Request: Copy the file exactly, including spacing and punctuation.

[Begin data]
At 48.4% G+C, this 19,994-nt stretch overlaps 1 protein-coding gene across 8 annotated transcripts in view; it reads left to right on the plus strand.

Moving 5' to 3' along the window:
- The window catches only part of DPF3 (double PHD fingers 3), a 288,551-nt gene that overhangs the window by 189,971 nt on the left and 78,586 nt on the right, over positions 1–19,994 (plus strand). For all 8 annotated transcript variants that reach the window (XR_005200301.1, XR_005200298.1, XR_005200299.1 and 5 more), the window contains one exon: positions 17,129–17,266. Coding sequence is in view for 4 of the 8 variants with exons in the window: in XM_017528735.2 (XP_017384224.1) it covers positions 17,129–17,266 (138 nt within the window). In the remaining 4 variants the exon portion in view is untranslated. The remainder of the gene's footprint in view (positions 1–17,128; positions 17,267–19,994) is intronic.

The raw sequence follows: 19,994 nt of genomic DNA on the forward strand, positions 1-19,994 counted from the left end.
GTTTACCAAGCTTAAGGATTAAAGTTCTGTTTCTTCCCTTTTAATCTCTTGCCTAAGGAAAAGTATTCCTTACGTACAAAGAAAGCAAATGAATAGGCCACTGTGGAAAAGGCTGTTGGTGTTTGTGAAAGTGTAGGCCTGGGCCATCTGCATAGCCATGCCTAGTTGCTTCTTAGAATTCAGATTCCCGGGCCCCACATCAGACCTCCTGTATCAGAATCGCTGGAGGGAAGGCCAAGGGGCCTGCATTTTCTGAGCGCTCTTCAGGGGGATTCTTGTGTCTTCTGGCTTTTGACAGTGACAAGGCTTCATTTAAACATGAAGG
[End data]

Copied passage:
At 48.4% G+C, this 19,994-nt stretch overlaps 1 protein-coding gene across 8 annotated transcripts in view; it reads left to right on the plus strand.

Moving 5' to 3' along the window:
- The window catches only part of DPF3 (double PHD fingers 3), a 288,551-nt gene that overhangs the window by 189,971 nt on the left and 78,586 nt on the right, over positions 1–19,994 (plus strand). For all 8 annotated transcript variants that reach the window (XR_005200301.1, XR_005200298.1, XR_005200299.1 and 5 more), the window contains one exon: positions 17,129–17,266. Coding sequence is in view for 4 of the 8 variants with exons in the window: in XM_017528735.2 (XP_017384224.1) it covers positions 17,129–17,266 (138 nt within the window). In the remaining 4 variants the exon portion in view is untranslated. The remainder of the gene's footprint in view (positions 1–17,128; positions 17,267–19,994) is intronic.

The raw sequence follows: 19,994 nt of genomic DNA on the forward strand, positions 1-19,994 counted from the left end.
GTTTACCAAGCTTAAGGATTAAAGTTCTGTTTCTTCCCTTTTAATCTCTTGCCTAAGGAAAAGTATTCCTTACGTACAAAGAAAGCAAATGAATAGGCCACTGTGGAAAAGGCTGTTGGTGTTTGTGAAAGTGTAGGCCTGGGCCATCTGCATAGCCATGCCTAGTTGCTTCTTAGAATTCAGATTCCCGGGCCCCACATCAGACCTCCTGTATCAGAATCGCTGGAGGGAAGGCCAAGGGGCCTGCATTTTCTGAGCGCTCTTCAGGGGGATTCTTGTGTCTTCTGGCTTTTGACAGTGACAAGGCTTCATTTAAACATGAAGG